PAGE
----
Bullying and physical assault can be a problem in nursing homes

| May 13, 2019 | personal injury

When you have to help an elderly family member move into a nursing home or other senior living facility, it’s natural to have concerns about their care, safety, health and well-being — all of which the staff and management bear responsibility for. You may not consider that your loved one could be at risk of harm from another resident.

People who are prone to aggression and bad behavior don’t necessarily change their ways when they hit their senior years. In fact, having to live in close quarters with others, with little, if any, independence or control over their lives, can exacerbate anger issues. The effects of various medications and cognitive decline can impact a person’s behavior as well.

It should come as no surprise that conflicts among residents erupt. Sometimes a resident will bully others. In some cases, there may be physical assaults.

Those who work in senior living facilities need to know how to deal with conflicts between residents. An executive with one Brookdale Senior Living site acknowledges that “teaching staff members how to deal with conflict is crucial.”

Just as teachers do with students who don’t get along, she says that sometimes it’s a matter of separating residents who get into conflicts and talking to each of them. If a resident is constantly bullying or having difficulty with other residents, staff members and administrators need to watch them carefully and alert their family to the problem.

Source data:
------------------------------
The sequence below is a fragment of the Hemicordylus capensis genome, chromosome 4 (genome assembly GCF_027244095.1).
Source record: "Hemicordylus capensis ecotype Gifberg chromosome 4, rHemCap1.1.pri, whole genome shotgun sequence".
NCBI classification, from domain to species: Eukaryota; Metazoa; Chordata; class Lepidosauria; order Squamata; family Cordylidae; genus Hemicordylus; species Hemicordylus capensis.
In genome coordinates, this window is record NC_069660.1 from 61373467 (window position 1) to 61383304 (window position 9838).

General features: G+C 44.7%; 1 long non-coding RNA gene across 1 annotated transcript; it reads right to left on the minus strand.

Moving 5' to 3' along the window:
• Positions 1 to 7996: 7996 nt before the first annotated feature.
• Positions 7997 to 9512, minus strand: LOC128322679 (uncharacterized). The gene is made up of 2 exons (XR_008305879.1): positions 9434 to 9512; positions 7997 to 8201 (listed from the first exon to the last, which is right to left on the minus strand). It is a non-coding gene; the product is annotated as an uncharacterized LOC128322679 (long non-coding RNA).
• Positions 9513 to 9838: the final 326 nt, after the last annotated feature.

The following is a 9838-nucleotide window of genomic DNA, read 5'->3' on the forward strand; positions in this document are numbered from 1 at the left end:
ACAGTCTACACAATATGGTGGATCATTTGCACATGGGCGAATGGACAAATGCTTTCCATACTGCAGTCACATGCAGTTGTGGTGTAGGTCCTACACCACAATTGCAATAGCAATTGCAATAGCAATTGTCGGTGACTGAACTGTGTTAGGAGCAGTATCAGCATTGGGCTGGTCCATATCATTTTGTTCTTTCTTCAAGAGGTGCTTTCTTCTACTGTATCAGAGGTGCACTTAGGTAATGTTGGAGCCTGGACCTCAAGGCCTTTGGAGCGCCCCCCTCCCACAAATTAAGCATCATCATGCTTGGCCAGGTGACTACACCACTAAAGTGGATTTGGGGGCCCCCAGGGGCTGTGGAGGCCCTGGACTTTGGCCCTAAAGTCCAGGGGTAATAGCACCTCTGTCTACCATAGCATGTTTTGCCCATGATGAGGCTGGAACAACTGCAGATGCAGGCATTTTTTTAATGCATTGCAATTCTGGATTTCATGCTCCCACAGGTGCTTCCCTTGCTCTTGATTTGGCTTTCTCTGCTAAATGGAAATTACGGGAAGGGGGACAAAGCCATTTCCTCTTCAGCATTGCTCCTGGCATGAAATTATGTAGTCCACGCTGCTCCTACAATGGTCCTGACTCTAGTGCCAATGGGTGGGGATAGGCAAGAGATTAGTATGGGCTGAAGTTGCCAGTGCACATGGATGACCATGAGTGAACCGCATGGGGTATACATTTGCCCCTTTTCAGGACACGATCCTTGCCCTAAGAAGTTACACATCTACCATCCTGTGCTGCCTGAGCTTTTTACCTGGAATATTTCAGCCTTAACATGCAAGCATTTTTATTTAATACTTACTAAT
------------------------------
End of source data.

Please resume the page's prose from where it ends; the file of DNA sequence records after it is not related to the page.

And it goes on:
If a resident’s behavior has taken a sudden turn for the worse, a psychiatric evaluation could be required. These facilities can evict a resident who continues to pose a risk to residents, staff and/or themselves.

If you believe that a loved one is being abused — verbally, emotionally and or physically — in a senior care facility by another resident, it’s essential to alert those in charge. Find out what their plan of action is, and make sure that they are following through with steps to protect your loved one. If you learn that a family member has been harmed by another resident or that the harm is ongoing, it may be wise to determine what legal options you have to hold the facility responsible.